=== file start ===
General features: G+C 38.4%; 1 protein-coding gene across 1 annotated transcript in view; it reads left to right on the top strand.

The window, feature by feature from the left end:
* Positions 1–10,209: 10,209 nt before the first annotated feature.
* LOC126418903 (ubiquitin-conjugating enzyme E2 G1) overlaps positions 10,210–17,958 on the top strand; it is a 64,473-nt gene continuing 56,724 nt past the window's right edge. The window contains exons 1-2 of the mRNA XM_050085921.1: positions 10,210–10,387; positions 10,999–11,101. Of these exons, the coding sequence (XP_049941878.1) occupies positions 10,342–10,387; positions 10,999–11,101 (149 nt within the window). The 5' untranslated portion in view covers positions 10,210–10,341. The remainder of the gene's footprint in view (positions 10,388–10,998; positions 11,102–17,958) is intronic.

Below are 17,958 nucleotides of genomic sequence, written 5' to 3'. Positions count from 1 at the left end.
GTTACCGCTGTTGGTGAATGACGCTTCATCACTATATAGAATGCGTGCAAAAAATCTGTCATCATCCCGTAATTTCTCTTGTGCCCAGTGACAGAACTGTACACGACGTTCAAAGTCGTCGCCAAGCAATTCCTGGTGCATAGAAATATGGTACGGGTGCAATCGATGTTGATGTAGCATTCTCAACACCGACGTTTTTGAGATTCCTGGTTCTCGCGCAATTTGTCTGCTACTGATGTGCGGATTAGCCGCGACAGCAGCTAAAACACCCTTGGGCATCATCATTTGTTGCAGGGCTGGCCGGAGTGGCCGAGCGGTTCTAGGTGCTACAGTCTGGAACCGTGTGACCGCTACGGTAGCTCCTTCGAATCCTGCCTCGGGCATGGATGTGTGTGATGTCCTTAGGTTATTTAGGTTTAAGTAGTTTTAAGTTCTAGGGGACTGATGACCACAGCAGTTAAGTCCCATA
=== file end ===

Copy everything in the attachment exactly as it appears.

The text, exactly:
General features: G+C 38.4%; 1 protein-coding gene across 1 annotated transcript in view; it reads left to right on the top strand.

The window, feature by feature from the left end:
* Positions 1–10,209: 10,209 nt before the first annotated feature.
* LOC126418903 (ubiquitin-conjugating enzyme E2 G1) overlaps positions 10,210–17,958 on the top strand; it is a 64,473-nt gene continuing 56,724 nt past the window's right edge. The window contains exons 1-2 of the mRNA XM_050085921.1: positions 10,210–10,387; positions 10,999–11,101. Of these exons, the coding sequence (XP_049941878.1) occupies positions 10,342–10,387; positions 10,999–11,101 (149 nt within the window). The 5' untranslated portion in view covers positions 10,210–10,341. The remainder of the gene's footprint in view (positions 10,388–10,998; positions 11,102–17,958) is intronic.

Below are 17,958 nucleotides of genomic sequence, written 5' to 3'. Positions count from 1 at the left end.
GTTACCGCTGTTGGTGAATGACGCTTCATCACTATATAGAATGCGTGCAAAAAATCTGTCATCATCCCGTAATTTCTCTTGTGCCCAGTGACAGAACTGTACACGACGTTCAAAGTCGTCGCCAAGCAATTCCTGGTGCATAGAAATATGGTACGGGTGCAATCGATGTTGATGTAGCATTCTCAACACCGACGTTTTTGAGATTCCTGGTTCTCGCGCAATTTGTCTGCTACTGATGTGCGGATTAGCCGCGACAGCAGCTAAAACACCCTTGGGCATCATCATTTGTTGCAGGGCTGGCCGGAGTGGCCGAGCGGTTCTAGGTGCTACAGTCTGGAACCGTGTGACCGCTACGGTAGCTCCTTCGAATCCTGCCTCGGGCATGGATGTGTGTGATGTCCTTAGGTTATTTAGGTTTAAGTAGTTTTAAGTTCTAGGGGACTGATGACCACAGCAGTTAAGTCCCATA